We agree with the State Board that this 1976 publication cannot supersede the administrative code as it existed in 1982, when Ziegler received his certificate. The code did not then list carpentry (or any other trade) as an endorsement to a skilled trades certificate. N.J.A.C. 6:11-6.3(a)(2) (1982).

The code provision in force in 1982 only listed "Skilled Trades" as an endorsement, with a reference to "See Subchapter

8." Ibid. Subchapter 8 provided that for skilled trades certificates, applicants could submit six years of experience in a skilled trade in lieu of a bachelor's degree. N.J.A.C. 6:11-8.4(b)(19) (1982); 16 N.J.R. 1664 (July 2, 1984).

The State Board thus reasonably determined that although it was possible in 1982 to obtain a general certificate in skilled trades based on having six years of experience in a skilled trade, it was not possible in 1982 to obtain a certificate endorsed for that particular skilled trade.

We disagree with the argument of the Bayonne Board that the result of the decision by the State Board flies in the face of established precedent that a teacher's qualifications to teach a course are determined by the county superintendent, the Department of Education or the terms of the individual's certificate. In support of this argument, the Bayonne Board points to the several communications from the Office of Licensing and Certification which we set forth earlier in this opinion. Those referred, however, to Ziegler being unqualified to teach "industrial arts." He has not asserted in this litigation that he is entitled to teach industrial arts. His qualification to teach should not turn upon the departmental classification the Bayonne Board awards to particular classes. That the Bayonne Board, for instance, places "Maintenance & Repair" within the industrial arts department of the high school does not mean that the substance of the course constitutes industrial arts.

The State Board's decision does not undermine the reliability of a teacher's certificate. The State Board's determination rests upon the permissible forms of certificates in 1982.

We reject the Bayonne Board's argument that Ziegler lacked the qualifications to teach the courses he was assigned to teach at the time of his termination. R. 2:11-3(e)(1)(D).

Similarly, we find no merit to its argument that the State Board is equitably estopped from ordering Ziegler's reinstatement and directing an award of back pay. The Bayonne Board rests its argument in this regard upon its contention that both the county superintendent of schools and the Office of Licensing and Certificates advised it that it had to terminate Ziegler.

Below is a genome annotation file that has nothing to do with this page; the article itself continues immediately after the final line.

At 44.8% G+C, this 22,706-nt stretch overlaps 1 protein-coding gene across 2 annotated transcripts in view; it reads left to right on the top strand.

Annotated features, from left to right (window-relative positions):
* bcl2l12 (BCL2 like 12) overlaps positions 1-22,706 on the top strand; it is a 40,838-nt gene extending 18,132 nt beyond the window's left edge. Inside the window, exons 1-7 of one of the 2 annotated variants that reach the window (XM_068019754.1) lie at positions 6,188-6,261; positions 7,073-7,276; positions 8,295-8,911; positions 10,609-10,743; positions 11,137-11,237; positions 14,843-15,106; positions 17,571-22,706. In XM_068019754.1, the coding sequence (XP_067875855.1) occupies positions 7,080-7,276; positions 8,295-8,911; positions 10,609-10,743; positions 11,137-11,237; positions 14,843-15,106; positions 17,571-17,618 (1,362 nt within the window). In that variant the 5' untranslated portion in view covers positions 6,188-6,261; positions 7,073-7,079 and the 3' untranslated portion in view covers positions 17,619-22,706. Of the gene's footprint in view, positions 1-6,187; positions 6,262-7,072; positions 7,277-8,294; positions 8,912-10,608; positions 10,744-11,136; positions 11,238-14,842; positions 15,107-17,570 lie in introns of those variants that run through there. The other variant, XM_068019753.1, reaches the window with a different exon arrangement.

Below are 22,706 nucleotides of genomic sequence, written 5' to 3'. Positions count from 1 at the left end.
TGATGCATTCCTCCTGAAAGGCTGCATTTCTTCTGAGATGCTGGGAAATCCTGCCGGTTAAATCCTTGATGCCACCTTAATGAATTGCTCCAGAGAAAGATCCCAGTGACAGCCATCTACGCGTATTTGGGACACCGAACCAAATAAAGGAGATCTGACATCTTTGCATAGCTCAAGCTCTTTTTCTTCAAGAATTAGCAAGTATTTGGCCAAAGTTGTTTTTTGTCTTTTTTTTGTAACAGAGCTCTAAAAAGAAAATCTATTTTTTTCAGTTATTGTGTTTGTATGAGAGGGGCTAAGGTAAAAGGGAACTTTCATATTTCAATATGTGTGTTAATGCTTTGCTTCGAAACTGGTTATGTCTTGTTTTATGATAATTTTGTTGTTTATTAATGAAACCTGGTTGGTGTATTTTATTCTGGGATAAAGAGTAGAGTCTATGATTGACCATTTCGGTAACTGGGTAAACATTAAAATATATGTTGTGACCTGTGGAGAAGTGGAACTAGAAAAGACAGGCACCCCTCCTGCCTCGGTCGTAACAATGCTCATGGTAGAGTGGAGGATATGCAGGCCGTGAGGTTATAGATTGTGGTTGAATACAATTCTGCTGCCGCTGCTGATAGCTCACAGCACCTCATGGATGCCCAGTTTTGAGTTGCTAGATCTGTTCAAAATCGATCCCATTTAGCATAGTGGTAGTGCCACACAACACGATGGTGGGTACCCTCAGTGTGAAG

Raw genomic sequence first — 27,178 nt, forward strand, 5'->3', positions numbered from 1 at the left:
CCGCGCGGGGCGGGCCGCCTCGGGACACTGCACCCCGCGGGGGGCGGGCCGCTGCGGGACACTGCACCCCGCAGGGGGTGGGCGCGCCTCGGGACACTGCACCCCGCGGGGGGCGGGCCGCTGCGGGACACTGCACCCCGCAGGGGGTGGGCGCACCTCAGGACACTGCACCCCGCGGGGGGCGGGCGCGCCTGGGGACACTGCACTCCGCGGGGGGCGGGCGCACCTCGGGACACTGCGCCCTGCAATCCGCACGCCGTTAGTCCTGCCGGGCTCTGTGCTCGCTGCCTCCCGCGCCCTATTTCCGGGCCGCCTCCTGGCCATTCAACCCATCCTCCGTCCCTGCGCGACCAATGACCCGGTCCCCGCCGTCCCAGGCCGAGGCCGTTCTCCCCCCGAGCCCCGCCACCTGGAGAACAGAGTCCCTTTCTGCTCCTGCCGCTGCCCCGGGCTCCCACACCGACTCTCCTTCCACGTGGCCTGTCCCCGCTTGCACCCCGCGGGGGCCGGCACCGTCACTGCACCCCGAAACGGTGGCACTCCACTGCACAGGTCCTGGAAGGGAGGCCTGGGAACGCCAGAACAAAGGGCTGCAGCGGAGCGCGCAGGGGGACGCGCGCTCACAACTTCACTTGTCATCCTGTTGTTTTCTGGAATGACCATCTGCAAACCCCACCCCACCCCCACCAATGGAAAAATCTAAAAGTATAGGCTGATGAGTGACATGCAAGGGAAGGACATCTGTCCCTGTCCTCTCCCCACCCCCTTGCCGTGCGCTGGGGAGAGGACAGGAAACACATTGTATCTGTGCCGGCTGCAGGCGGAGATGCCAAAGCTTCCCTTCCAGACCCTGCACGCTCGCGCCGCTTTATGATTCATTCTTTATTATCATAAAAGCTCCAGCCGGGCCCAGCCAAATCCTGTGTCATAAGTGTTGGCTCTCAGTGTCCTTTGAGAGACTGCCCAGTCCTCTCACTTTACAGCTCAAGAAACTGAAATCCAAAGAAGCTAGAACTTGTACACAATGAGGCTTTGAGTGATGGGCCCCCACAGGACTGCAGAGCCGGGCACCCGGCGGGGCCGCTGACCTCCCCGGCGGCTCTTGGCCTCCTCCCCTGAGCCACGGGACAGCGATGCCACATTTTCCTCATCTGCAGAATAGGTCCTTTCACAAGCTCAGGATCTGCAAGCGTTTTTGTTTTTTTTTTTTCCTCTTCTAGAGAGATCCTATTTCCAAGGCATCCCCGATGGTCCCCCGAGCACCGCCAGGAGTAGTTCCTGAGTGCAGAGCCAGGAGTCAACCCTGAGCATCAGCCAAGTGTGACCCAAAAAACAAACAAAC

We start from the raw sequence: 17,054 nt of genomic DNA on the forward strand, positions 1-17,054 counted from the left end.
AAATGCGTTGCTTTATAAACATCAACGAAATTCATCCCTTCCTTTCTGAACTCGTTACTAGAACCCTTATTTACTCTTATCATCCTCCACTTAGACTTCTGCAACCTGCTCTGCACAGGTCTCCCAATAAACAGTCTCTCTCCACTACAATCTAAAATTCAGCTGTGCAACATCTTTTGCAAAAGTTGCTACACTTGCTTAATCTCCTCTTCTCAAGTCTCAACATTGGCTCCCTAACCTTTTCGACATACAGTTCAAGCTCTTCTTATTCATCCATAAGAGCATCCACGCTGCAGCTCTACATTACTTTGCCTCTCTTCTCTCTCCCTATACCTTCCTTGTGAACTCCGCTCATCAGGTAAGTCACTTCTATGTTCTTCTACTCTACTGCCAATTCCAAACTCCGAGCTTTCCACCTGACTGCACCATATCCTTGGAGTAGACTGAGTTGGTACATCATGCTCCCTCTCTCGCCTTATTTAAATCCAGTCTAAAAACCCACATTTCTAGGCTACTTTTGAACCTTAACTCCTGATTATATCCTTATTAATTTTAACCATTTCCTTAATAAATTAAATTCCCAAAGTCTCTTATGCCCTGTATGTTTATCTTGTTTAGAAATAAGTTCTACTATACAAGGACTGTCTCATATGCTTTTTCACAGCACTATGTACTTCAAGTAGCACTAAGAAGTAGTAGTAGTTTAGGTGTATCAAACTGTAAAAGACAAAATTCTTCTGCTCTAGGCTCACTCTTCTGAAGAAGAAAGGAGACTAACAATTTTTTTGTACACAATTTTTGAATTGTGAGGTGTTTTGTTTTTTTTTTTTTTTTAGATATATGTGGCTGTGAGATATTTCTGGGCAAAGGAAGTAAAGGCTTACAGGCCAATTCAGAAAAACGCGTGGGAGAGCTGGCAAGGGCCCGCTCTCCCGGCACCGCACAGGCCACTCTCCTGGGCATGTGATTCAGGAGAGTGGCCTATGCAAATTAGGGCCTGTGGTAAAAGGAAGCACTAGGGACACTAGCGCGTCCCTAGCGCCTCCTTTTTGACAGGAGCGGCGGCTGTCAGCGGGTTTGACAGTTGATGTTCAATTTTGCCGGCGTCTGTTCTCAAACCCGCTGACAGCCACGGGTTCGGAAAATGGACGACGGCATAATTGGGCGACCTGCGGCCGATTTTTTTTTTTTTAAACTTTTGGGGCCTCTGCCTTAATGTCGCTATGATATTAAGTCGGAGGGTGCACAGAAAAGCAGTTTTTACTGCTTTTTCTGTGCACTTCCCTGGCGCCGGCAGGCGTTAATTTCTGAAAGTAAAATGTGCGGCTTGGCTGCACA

"The doctrine of equitable estoppel prevents a party from repudiating prior conduct if such repudiation would not be responsive to the demands of justice and good conscience." State v. King, 340 N.J. Super. 390, 398-99 (App. Div. 2001). It should only be utilized in "compelling circumstances" and "is rarely invoked against a government entity. . . ." Id. at 399. To prevail on a claim of equitable estoppel, a party must demonstrate that the representation was intentionally made or that it was clear it would induce reliance. Miller v. Miller, 97 N.J. 154, 163 (1984). Further, the party must show that it relied on that representation to its detriment. Ibid.

This record does not support the Bayonne Board's claim of equitable estoppel. We note, for instance, that with respect to the statements of the county superintendent contained in the correspondence we have noted, the letters were sent in December 1998. The Bayonne Board, however, decided in November 1998 to terminate Zeigler, prior to receipt of those letters. The December 1998 letters, moreover, state that Zeigler was not qualified to teach industrial arts. That was not Zeigler's contention, however. He maintained that the courses he taught were not fairly characterized as industrial arts courses.

The Bayonne Board argues that it was unfairly denied the opportunity to supplement the record with an employment application Ziegler submitted to the Bayonne Board. That application stated that while he was in the military, he was in the "Special Forces (Green Berets)." This, the Bayonne Board contends, conflicts with Ziegler's application for a certificate in skilled trades which stated he had six years of carpentry experience in the military and two years in civilian life. The Bayonne Board, however, had this application from the outset and never sought to challenge Ziegler's initial entitlement to his certificate. The State Board correctly refused to permit it to do so at such a late date.

We thus affirm the determination of the State Board in A-4199-07 that Ziegler's termination was in derogation of his tenure rights and that he was entitled to reinstatement.

We turn now to A-4189-07 in which Ziegler contends that his award of back pay was erroneously reduced. We have reviewed this record in light of the contentions advanced by both parties. We are satisfied that the award finds support in the record and cannot fairly be characterized as arbitrary, capricious or unreasonable. We thus affirm it. R. 2:11-3(e)(1)(D).

Affirmed on both A-4199-07 and A-4189-07.

20090804